Wilfrid Scawen Blunt

(1840 - 1922 / England)

A New Pilgrimage: Sonnet Xx - Poem by Wilfrid Scawen Blunt

Enough, dear Paris! We have laughed together,
'Tis time that we should part, lest tears should come.
I must fare on from winter and rough weather
And the dark tempests chained within Time's womb.
Southwards I go. Each footstep marks the tomb
Of a dead pleasure. Melun, Fontainebleau,--
How shall I name them with the ghosts that roam
In their deserted streets of long ago?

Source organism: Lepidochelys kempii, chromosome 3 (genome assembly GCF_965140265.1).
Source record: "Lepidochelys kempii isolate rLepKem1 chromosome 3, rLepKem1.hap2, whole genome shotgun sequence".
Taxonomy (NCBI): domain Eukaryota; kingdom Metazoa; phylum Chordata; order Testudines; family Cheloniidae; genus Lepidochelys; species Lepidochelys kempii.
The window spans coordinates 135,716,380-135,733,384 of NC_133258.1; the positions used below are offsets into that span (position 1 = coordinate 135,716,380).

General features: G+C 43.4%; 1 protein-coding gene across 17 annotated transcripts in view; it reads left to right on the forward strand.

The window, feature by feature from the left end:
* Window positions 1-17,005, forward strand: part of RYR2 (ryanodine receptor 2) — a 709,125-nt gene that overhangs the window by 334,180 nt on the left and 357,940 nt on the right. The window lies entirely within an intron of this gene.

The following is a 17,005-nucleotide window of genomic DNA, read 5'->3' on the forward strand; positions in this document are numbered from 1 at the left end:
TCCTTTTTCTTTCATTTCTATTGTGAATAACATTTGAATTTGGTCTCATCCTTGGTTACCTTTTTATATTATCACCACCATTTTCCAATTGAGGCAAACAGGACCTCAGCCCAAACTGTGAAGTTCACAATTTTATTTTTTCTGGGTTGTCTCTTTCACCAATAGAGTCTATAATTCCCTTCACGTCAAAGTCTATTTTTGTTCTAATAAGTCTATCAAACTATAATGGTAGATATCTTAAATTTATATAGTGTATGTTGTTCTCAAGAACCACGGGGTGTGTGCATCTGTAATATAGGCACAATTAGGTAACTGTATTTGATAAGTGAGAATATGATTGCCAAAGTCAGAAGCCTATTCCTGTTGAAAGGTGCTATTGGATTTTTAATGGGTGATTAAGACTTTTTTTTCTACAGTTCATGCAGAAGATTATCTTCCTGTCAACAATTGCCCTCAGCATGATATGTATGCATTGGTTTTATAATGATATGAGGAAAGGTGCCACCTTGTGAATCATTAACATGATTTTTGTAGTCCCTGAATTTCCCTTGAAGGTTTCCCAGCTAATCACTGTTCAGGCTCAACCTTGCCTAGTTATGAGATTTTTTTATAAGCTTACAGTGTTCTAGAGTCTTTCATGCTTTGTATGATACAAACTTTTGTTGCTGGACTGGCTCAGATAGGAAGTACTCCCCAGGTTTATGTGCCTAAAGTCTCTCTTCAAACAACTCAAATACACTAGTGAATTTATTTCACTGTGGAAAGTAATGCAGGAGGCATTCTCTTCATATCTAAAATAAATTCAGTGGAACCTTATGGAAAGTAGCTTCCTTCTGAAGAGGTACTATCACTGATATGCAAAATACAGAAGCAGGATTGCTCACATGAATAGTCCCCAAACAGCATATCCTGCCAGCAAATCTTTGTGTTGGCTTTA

I will not stop to weep. Before me lie
Lands larger in their purpose, and with dreams
Peopled more purely; and to these I fly
For ever from life's idler stratagems.
France! thy white hand I kiss in suppliant guise,
Too sad to love thee, and alas! too wise.

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Poem Submitted: Tuesday, April 13, 2010

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